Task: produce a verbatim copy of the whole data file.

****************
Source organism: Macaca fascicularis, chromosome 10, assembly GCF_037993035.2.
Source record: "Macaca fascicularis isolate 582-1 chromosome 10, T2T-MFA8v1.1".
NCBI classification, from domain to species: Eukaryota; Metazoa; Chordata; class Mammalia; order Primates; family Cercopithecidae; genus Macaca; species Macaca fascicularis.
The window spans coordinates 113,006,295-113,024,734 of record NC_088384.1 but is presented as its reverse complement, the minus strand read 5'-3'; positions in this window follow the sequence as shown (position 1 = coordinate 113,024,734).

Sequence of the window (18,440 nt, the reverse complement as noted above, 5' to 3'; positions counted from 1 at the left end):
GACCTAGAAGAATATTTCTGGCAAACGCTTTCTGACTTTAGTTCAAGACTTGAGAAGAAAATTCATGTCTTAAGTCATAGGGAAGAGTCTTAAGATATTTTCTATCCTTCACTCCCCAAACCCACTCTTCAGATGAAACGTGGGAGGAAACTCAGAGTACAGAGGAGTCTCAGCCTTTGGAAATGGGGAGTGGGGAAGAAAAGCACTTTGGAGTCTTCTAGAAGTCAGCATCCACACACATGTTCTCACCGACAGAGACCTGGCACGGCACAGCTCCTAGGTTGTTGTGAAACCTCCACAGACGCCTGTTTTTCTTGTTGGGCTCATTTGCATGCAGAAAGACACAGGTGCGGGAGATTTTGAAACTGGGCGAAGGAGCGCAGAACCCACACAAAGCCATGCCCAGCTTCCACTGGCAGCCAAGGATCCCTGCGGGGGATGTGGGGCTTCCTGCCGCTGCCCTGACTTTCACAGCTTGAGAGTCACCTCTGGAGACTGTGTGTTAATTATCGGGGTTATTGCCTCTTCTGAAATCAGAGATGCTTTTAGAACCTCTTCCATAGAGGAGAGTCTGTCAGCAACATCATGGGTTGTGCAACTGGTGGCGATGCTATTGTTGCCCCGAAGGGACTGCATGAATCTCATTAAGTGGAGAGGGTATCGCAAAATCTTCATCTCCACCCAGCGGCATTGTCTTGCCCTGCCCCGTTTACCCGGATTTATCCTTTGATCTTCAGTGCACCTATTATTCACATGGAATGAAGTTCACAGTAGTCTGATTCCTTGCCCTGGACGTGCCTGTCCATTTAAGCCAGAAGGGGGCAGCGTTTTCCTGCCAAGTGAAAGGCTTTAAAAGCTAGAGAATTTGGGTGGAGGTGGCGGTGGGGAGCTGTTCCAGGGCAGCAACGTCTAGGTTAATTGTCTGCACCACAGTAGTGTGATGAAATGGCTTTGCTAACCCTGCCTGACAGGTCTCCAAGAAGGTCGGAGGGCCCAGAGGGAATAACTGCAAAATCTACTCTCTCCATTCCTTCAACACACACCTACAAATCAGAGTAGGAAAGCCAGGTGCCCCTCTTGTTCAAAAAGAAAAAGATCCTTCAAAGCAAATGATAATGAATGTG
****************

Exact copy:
Source organism: Macaca fascicularis, chromosome 10, assembly GCF_037993035.2.
Source record: "Macaca fascicularis isolate 582-1 chromosome 10, T2T-MFA8v1.1".
NCBI classification, from domain to species: Eukaryota; Metazoa; Chordata; class Mammalia; order Primates; family Cercopithecidae; genus Macaca; species Macaca fascicularis.
The window spans coordinates 113,006,295-113,024,734 of record NC_088384.1 but is presented as its reverse complement, the minus strand read 5'-3'; positions in this window follow the sequence as shown (position 1 = coordinate 113,024,734).

Sequence of the window (18,440 nt, the reverse complement as noted above, 5' to 3'; positions counted from 1 at the left end):
GACCTAGAAGAATATTTCTGGCAAACGCTTTCTGACTTTAGTTCAAGACTTGAGAAGAAAATTCATGTCTTAAGTCATAGGGAAGAGTCTTAAGATATTTTCTATCCTTCACTCCCCAAACCCACTCTTCAGATGAAACGTGGGAGGAAACTCAGAGTACAGAGGAGTCTCAGCCTTTGGAAATGGGGAGTGGGGAAGAAAAGCACTTTGGAGTCTTCTAGAAGTCAGCATCCACACACATGTTCTCACCGACAGAGACCTGGCACGGCACAGCTCCTAGGTTGTTGTGAAACCTCCACAGACGCCTGTTTTTCTTGTTGGGCTCATTTGCATGCAGAAAGACACAGGTGCGGGAGATTTTGAAACTGGGCGAAGGAGCGCAGAACCCACACAAAGCCATGCCCAGCTTCCACTGGCAGCCAAGGATCCCTGCGGGGGATGTGGGGCTTCCTGCCGCTGCCCTGACTTTCACAGCTTGAGAGTCACCTCTGGAGACTGTGTGTTAATTATCGGGGTTATTGCCTCTTCTGAAATCAGAGATGCTTTTAGAACCTCTTCCATAGAGGAGAGTCTGTCAGCAACATCATGGGTTGTGCAACTGGTGGCGATGCTATTGTTGCCCCGAAGGGACTGCATGAATCTCATTAAGTGGAGAGGGTATCGCAAAATCTTCATCTCCACCCAGCGGCATTGTCTTGCCCTGCCCCGTTTACCCGGATTTATCCTTTGATCTTCAGTGCACCTATTATTCACATGGAATGAAGTTCACAGTAGTCTGATTCCTTGCCCTGGACGTGCCTGTCCATTTAAGCCAGAAGGGGGCAGCGTTTTCCTGCCAAGTGAAAGGCTTTAAAAGCTAGAGAATTTGGGTGGAGGTGGCGGTGGGGAGCTGTTCCAGGGCAGCAACGTCTAGGTTAATTGTCTGCACCACAGTAGTGTGATGAAATGGCTTTGCTAACCCTGCCTGACAGGTCTCCAAGAAGGTCGGAGGGCCCAGAGGGAATAACTGCAAAATCTACTCTCTCCATTCCTTCAACACACACCTACAAATCAGAGTAGGAAAGCCAGGTGCCCCTCTTGTTCAAAAAGAAAAAGATCCTTCAAAGCAAATGATAATGAATGTG